Taquile and Amantaní, like other Andean peasant communities, are organized on the basis of the pre‐Columbian Ayllu (Quechua for a corporate kin group) system. The islands’ residents subsist on farming, fishing, and herding, with tourism a secondary, but important industry. The communities on both Amantaní and Taquile Islands are based upon ideals of communal responsibility and benefits and have systems of rotating plots of land for crops, in which each family ideally owns land so that all receive benefits from the season’s harvest, as well as other forms of tourism-related cooperative ownership (Cheong 2008, 7). Community decision-making is participative; service is voluntary and rotative (Zorn and Farthing 2007, 677). Taquile Island is often considered a model for what is sometimes called “communitarian tourism” in Latin America: a locally developed, owned, and managed enterprise with community-wide distribution of benefits (Zorn and Farthing 2007, 674; Mitchell and Reid 2001). As landowners and with sovereign rights as Indigenous peoples, residents of Taquile and Amantaní have (at least in its early stages) been able to retain greater control of tourism in their islands than many other Indigenous groups.

In response to tourist demand, which has grown steadily since the island became known to international tourists in the 1970s, Taquileans created various community and family-based businesses, including the billeting system wherein tourists are housed with different families on a rotating basis, a crafts cooperative and store where islanders could sell textiles, individual- and family-owned restaurants, and a local museum. Prices are fixed by all members to avoid harmful competition, with a small percentage of 5 percent retained for cooperative maintenance, and private sales to tourists are prohibited by community law, in keeping with islander traditions of equality and fairness (Mitchell and Eagles 2001). Apart from a small grant in the late 1970s, Taquileans, who had virtually no access to bank or personal loans, assumed all the associated costs and risks without assuming any debt. In 1978, sixty-eight families were authorized to take in overnight foreign guests. By August 1982, the number had risen to 207, or nearly every family on the island (Zorn and Farthing 2007, 678–679).

As Gascón (2015) describes, given the earliest successes on Taquile Island, Amantaní residents trusted that if they offered a similar experience, tourists would arrive in great numbers to the benefit of all residents. With this expectation, they set out to replicate the model set by neighboring Taquile. Most families prepared a room in their dwellings to house tourists. With government support, a Handicrafts Hall was built in 1979 for each family to sell their handmade textiles and baskets. Two new institutions were created to guide and organize the new tourism activities: the Maternal Center and the Community President’s Office. The former, controlled by women, managed the sale of handicrafts through the Handicrafts Hall. The latter maintained the infrastructure, including the cleaning of hostel rooms and the care and improvement of roads and archaeological sites. However, by the 1980s, the Amantaní residents became concerned by a scarcity of tourists in relation to expectations, and the control and seizure of the tourism industry by a small group of locals. While tourism to the island has since increased, Gascón suggests several reasons why it lagged behind nearby Taquile Island, including Amantaní’s greater distance from Puno, Taquile’s highly successful early marketing campaign, and the islands’ demographics: at three times the population, Amantaní would also need three times the number of tourists to enjoy the same distributed benefits as Taquile.7 Further, as Cheong (2008, 7) notes, Amantaníans have struggled more than their Taquilean neighbors with cooperative and communal distribution of benefits as a result of their inherently more stratified social structure such that the distribution of benefits tended to be less equitable.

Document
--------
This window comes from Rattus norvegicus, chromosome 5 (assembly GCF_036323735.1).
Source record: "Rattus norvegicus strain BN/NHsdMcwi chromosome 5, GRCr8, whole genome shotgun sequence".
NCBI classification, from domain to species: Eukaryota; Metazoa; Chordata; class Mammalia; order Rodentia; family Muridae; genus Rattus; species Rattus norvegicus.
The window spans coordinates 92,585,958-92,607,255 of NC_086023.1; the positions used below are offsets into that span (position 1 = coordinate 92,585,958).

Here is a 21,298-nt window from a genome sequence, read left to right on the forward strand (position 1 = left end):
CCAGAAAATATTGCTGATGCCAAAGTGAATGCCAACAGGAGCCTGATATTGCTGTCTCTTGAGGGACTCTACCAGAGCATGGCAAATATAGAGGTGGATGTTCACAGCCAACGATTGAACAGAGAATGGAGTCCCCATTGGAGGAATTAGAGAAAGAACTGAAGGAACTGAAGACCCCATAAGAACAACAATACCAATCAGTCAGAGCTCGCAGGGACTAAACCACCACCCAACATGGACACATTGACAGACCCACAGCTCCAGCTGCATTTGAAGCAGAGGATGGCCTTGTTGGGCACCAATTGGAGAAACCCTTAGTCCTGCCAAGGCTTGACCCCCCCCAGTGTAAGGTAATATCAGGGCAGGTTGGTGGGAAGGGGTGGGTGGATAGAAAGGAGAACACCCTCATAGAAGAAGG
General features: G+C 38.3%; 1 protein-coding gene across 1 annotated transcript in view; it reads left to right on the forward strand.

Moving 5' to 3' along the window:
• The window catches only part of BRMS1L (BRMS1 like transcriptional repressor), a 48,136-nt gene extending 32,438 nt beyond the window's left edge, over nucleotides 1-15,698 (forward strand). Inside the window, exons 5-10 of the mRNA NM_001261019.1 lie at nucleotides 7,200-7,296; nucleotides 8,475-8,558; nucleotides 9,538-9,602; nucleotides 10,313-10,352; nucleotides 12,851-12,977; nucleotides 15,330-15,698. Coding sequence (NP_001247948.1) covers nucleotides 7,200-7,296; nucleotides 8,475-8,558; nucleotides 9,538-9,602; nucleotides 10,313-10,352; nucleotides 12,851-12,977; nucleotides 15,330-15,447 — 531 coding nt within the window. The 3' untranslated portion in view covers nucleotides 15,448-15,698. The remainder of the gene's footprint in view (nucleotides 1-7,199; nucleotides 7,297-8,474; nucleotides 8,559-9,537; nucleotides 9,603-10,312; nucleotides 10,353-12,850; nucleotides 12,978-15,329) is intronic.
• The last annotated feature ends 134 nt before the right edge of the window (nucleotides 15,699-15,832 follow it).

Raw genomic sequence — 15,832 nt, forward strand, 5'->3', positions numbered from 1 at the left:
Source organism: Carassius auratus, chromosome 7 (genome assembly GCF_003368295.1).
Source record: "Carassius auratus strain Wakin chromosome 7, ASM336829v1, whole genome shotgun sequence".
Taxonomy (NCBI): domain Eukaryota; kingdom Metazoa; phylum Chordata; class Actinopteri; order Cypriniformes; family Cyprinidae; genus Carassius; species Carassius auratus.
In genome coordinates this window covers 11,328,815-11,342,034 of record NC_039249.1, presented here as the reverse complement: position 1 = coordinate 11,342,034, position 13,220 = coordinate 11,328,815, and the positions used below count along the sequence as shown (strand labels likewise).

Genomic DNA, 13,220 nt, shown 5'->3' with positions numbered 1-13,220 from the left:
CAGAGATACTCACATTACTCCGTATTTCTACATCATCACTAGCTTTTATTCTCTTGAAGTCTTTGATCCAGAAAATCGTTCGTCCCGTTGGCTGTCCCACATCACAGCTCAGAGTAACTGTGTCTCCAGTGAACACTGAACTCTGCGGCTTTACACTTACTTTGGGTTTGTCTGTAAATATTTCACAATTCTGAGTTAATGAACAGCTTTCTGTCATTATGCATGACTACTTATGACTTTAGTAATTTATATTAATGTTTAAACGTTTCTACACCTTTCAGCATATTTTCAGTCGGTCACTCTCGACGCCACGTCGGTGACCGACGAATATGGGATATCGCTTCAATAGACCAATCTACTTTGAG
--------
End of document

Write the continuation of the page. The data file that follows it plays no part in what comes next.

Taquile and Amantaní, then, represent what is often pegged as “grass-roots” tourism: locally driven and controlled. Taquileans, for the most part, report positive outcomes from their involvement with tourism in the forms of increased income, skills, and social status (Zorn and Farthing 2007, 674). Those who study the community agree that success was due to factors including strong local structures which preexisted tourism (i.e., the ayllu kin group system), community-wide benefits distribution, favorable legislation, NGO assistance (one small but important grant), and public and private partnerships. The early experiences of Taquile Island residents with tourism, which were largely seen by the local Indigenous community as positive, are often taken as a model for how tourism can be done right. As Cheong suggests,